Victims frustrated after controversial court adjournment
The lawyer for a serial drunk driver with more than 20 convictions wona controversial adjournment yesterday at Dartmouth provincial court.
The lawyer for a serial drunk driver with more than 20 convictions won a controversial adjournment yesterday at Dartmouth provincial court.
Over the strenuous objections of the Crown, defence lawyer Peter Planetta won a two-month delay for the sentencing of his client, 51-year-old Terry Naugle.
Planetta said he wrote the judge Monday claiming he wasn’t prepared for the hearing. Prosecutors say they were never told.
“When I came into the building, I heard rumours from people off the street that this matter was going to be adjourned. So it was news to me,” Crown lawyer Cheryl Byard told reporters outside the courtroom.
Planetta told the court the lack of notification must have been a mistake. He had no comment when reached afterwards.
Typically, days served before a sentence count as double time, but Byard said she would ask the judge not to give Naugle double credit.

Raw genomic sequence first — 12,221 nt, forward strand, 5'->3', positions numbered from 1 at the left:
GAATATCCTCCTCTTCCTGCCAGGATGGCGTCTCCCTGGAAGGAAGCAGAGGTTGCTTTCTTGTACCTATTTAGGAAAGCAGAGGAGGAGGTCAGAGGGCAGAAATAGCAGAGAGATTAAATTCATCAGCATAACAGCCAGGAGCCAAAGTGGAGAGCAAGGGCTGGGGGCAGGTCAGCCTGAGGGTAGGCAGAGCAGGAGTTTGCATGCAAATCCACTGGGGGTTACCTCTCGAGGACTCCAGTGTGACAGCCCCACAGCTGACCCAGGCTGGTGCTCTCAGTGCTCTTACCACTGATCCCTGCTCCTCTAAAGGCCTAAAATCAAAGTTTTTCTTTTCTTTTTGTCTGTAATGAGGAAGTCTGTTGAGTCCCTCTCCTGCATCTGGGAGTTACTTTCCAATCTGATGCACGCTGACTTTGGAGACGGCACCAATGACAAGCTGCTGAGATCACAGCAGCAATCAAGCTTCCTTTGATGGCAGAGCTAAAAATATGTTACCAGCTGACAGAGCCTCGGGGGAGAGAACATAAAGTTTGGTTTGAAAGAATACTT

The case stems from a March 28 incident where Naugle allegedly struck a car carrying David and Julia McMillan of Tatamagouche, and their daughter Jill. Naugle had already been banned from driving after numerous DUI charges and convictions.
The McMillans expressed frustration after taking a day off work with no pay to go to court yesterday.
“We’re very angry and very frustrated,” Julia McMillan said. “We feel like they’re just toying with our lives to do that. And they get away with it. Our system allows them to do this.”
Naugle’s niece, Stacey Strickland, said she was also frustrated with the defence lawyer. She said she was not informed of the delay request either, nor was Naugle when she talked to him Monday evening.
Naugle pleaded guilty in October to leaving the scene of an accident, refusing a breathalyzer test and driving after being banned from operating a vehicle. All three counts carry maximum penalties of five years. Byard said she will ask for at least two to be served consecutively, rather than at the same time.